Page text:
General Motors drops bids for European aid for Opel
General Motors has dropped its applications for state aid from European governments for Opel, and will restructure its European carmaking business using its own resources, Opel said Wednesday, DPA reported.
Opel had asked the governments for 1.9 billion euros (2.3 billion dollars) to save its car factories after its US parent declared bankruptcy last year. GM restructured and later recovered.
Germany last week turned down an application by General Motors for 1.1 billion euros (1.3 billion dollars) in loan guarantees to help Opel factories lay off 20 per cent of their staff and modernize to make a range of fresh models.
Britain, Spain, Austria, Hungary and Poland had said they would aid their own Opel and Vauxhall factories with a further 800 million euros, but only if Germany did the heavy lifting.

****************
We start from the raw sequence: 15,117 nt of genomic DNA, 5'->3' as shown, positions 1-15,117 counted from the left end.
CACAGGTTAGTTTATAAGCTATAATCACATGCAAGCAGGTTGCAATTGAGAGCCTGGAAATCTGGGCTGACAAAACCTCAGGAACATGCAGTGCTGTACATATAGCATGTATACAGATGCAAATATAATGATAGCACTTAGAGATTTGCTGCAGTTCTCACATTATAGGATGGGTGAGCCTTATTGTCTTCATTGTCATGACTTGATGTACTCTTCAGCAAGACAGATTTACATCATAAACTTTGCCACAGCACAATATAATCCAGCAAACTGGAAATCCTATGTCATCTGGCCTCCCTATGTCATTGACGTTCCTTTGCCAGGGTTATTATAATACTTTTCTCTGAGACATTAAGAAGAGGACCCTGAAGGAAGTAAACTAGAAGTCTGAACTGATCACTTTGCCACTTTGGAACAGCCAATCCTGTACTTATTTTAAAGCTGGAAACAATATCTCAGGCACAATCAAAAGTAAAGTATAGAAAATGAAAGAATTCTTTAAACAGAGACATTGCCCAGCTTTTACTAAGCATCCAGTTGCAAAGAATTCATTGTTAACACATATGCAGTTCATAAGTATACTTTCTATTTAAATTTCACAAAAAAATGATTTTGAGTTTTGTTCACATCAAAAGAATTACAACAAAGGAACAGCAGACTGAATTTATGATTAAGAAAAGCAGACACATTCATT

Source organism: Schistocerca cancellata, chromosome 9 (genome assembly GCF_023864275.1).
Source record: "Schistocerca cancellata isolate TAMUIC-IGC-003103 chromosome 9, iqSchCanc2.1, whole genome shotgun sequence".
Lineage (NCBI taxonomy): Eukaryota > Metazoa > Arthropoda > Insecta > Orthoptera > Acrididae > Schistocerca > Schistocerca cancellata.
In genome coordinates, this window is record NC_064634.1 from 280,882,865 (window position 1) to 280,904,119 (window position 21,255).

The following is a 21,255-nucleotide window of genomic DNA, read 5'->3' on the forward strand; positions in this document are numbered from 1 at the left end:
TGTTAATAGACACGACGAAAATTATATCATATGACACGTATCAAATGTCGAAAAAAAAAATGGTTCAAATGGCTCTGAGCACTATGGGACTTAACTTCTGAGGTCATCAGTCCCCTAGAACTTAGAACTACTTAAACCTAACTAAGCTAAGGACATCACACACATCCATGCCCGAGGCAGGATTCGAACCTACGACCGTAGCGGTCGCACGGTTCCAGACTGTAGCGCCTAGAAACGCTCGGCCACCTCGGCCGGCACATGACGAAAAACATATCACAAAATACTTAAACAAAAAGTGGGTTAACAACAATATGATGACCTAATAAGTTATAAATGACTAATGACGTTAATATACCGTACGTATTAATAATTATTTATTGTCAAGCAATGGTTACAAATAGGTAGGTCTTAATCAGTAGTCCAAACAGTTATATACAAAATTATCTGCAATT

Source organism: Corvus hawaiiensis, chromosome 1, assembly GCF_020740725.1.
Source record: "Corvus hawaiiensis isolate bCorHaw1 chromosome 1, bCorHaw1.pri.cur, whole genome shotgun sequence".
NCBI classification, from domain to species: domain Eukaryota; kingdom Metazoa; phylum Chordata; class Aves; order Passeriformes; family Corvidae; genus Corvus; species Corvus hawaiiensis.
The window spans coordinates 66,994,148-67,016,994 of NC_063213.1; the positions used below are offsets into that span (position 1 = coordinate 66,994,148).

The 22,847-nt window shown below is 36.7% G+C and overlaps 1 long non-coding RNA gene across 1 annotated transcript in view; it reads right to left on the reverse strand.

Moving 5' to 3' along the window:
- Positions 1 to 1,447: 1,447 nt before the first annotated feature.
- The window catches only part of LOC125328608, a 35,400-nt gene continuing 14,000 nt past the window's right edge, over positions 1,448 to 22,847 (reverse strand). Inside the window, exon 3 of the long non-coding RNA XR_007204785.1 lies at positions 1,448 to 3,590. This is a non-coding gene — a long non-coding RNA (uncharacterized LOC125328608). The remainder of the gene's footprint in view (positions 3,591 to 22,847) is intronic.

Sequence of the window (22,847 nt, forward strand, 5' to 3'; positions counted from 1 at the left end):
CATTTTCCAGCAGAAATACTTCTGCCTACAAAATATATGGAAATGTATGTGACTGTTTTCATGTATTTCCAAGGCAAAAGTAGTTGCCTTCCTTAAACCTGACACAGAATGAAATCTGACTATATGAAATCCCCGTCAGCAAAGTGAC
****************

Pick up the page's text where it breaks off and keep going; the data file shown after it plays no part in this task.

An Opel spokesman at its head office in Ruesselsheim, west of Frankfurt, said all the applications were thus being dropped.
There will be no plant closures or layoffs over and above those Opel announced at the start of this year, he said. Those measures called for Opel to lay off 8,300 of its 48,000 employees in Europe and close a plant in Antwerp, Belgium.
Chief executive Nick Reilly, who had said that he was disappointed by Germany's refusal, has been pushing for a plan to invest 11 billion euros into the company until 2014, updating 80 per cent of the Opel model range.